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Microwave Curing of Materials for High Density Packaging

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7 Author(s)
G. Goussetis ; MicroSystems Engineering Centre (MISEC), Heriot Watt University, Riccarton, Edinburgh, EH14 4AS, Scotland, UK ; K. I. Sinclair ; A. J. Sangster ; M. P. Y. Desmulliez
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Summary form only given. Currently the vast majority of adhesive materials in electronic products are bonded using convection heating or infra-red as well as UV-curing. These thermal processing steps can take several hours to perform, slowing throughput and contributing a significant portion of the cost of manufacturing. With the demand for lighter, faster, and smaller electronic devices, there is a need for innovative material processing techniques and control methodologies. The increasing demand for smaller and cheaper devices pose engineering challenges in designing a curing systems that minimize the time required between the curing of devices in a production line, allowing access to the components during curing for alignment and testing. Microwave radiation exhibits several favorable characteristics and over the past few years has attracted increased academic and industrial attention as an alternative solution to curing of flip-chip underfills, bumps, glob top and potting cure, structural bonding, die attach, wafer processing, opto-electronics assembly as well as RF-ID tag bonding. Microwave energy fundamentally accelerates the cure kinetics of polymer adhesives. It provides a route to focus heat into the polymer materials penetrating the substrates that typically remain transparent. Therefore microwave energy can be used to minimise the temperature increase in the surrounding materials. The short path between the energy source and the cured material ensures a rapid heating rate and an overall low thermal budget. In this keynote talk, we will review the principles of microwave curing of materials for high density packing. Emphasis will be placed on recent advances within ongoing research in the UK on the realization of "open-oven" cavities, tailored to address existing challenges. Open-ovens do not require positioning of the device into the cavity through a movable door, hence being more suitable for fully automated processing. Further potential advantages of op- - en-oven curing include the possibility for simultaneous fine placement and curing of the device into a larger assembly. These capabilities promise productivity gains by combining assembly, placement and bonding into a single processing step. Moreover, the proposed design allows for selective heating within a large substrate, which can be useful particularly when the latter includes parts sensitive to increased temperatures.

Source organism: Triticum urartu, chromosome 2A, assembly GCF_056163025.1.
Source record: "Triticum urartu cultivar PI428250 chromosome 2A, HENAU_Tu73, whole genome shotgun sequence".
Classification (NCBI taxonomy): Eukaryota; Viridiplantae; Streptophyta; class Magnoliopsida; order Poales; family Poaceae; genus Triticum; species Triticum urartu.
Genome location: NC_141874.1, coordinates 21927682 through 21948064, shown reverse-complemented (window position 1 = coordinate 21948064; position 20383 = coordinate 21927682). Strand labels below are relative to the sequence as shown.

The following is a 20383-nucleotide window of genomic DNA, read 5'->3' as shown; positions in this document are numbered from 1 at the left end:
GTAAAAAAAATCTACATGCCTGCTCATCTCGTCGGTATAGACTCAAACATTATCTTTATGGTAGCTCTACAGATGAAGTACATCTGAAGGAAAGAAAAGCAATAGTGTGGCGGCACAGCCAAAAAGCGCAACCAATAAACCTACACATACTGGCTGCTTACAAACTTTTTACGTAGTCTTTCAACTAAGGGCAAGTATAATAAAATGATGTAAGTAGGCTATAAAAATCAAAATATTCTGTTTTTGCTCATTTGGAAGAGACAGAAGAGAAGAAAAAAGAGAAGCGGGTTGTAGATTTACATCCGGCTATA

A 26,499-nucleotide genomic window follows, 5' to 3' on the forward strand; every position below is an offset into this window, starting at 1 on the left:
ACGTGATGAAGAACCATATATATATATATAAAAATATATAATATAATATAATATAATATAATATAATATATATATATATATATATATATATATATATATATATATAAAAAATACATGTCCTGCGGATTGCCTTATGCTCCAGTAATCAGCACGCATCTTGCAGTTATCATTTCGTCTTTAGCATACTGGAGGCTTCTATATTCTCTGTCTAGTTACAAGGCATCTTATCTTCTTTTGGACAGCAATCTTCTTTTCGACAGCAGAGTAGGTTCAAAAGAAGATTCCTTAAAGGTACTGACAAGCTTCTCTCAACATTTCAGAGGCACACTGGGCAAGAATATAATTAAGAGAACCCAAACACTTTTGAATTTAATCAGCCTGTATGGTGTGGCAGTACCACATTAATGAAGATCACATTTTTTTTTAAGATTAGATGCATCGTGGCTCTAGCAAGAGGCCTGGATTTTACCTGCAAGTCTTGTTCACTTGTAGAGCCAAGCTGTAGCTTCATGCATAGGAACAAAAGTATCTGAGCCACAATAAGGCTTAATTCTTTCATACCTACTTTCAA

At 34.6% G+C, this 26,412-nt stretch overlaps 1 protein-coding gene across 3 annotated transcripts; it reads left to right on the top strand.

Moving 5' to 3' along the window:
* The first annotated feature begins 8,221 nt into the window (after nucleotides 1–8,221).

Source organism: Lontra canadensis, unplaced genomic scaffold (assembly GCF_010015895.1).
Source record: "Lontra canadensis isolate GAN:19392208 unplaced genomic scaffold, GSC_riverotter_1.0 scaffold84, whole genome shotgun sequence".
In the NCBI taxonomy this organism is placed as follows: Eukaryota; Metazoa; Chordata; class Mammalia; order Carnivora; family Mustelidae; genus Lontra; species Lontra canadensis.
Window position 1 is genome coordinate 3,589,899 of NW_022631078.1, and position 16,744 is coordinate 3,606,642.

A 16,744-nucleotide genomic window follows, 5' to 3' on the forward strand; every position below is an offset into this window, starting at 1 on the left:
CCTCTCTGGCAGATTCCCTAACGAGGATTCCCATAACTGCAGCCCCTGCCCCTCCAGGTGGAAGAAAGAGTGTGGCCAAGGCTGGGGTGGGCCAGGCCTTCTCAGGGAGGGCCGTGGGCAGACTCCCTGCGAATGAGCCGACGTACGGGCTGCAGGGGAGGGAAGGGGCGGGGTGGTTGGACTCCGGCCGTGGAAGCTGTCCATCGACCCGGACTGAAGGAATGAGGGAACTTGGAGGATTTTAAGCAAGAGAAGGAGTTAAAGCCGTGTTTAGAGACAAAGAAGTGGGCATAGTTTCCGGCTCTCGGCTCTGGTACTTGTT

Published in:

High Density packaging and Microsystem Integration, 2007. HDP '07. International Symposium on

Date of Conference:

26-28 June 2007